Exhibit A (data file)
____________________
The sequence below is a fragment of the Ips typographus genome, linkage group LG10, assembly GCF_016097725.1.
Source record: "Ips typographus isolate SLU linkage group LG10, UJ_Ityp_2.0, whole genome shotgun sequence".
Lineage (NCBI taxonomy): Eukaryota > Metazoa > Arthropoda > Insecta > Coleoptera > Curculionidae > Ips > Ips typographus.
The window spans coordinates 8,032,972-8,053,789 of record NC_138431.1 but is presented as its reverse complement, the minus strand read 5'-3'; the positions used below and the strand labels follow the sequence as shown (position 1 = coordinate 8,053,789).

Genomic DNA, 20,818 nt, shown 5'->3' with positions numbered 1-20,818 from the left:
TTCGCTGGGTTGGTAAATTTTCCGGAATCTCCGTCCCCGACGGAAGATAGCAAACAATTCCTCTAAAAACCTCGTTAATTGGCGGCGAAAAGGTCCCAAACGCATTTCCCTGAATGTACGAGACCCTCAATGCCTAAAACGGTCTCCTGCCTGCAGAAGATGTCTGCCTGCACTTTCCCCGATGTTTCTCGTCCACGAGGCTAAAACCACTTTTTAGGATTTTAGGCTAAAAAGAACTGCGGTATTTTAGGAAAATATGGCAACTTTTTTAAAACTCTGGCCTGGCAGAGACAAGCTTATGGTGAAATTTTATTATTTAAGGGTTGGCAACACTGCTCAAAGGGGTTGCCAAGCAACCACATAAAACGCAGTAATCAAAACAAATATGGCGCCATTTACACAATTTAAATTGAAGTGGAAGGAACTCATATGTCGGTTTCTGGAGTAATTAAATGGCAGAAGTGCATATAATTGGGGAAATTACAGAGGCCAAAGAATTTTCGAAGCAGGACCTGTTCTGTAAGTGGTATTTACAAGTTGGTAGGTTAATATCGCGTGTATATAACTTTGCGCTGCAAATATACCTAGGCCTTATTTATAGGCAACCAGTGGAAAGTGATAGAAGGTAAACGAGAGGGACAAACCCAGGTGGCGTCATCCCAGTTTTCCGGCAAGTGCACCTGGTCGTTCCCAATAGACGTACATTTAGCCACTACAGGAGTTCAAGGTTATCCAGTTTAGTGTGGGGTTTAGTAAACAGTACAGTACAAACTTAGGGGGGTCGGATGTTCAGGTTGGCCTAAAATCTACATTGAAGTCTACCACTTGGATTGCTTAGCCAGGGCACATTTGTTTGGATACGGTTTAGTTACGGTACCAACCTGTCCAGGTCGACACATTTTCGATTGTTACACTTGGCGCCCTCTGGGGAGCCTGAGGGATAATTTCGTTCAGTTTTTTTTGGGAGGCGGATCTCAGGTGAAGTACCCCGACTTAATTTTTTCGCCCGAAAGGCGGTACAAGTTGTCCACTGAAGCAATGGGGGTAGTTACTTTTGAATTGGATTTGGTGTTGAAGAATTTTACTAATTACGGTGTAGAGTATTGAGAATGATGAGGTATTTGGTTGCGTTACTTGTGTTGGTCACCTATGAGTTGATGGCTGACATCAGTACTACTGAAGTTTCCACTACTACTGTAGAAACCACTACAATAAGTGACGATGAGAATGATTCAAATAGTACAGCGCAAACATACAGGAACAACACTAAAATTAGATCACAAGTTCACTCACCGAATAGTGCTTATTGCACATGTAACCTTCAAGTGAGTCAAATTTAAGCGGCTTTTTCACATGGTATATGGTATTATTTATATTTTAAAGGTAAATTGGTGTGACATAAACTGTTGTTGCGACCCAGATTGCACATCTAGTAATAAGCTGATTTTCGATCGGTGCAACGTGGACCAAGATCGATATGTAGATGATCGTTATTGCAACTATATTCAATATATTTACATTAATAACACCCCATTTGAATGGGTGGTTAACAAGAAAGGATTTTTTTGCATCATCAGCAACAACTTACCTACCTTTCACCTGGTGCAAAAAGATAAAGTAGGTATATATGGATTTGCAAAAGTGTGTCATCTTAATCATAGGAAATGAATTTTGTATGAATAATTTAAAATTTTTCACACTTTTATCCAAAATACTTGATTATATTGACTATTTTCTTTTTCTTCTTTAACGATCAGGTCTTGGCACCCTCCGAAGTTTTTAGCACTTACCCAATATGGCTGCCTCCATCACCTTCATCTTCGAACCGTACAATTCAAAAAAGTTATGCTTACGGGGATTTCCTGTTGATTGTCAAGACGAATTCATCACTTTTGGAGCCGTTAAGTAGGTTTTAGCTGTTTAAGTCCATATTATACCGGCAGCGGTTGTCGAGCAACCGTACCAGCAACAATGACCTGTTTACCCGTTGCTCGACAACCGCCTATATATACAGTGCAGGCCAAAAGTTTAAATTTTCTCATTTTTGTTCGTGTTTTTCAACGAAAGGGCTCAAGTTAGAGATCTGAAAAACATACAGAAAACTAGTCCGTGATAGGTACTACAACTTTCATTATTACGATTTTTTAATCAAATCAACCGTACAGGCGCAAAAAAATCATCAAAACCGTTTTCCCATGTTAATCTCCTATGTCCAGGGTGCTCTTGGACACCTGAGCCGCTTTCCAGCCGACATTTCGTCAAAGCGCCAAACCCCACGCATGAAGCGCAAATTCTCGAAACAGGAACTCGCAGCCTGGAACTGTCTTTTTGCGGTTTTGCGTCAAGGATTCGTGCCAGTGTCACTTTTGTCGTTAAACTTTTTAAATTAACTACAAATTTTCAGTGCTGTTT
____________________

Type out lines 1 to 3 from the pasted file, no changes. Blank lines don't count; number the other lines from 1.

The sequence below is a fragment of the Ips typographus genome, linkage group LG10, assembly GCF_016097725.1.
Source record: "Ips typographus isolate SLU linkage group LG10, UJ_Ityp_2.0, whole genome shotgun sequence".
Lineage (NCBI taxonomy): Eukaryota > Metazoa > Arthropoda > Insecta > Coleoptera > Curculionidae > Ips > Ips typographus.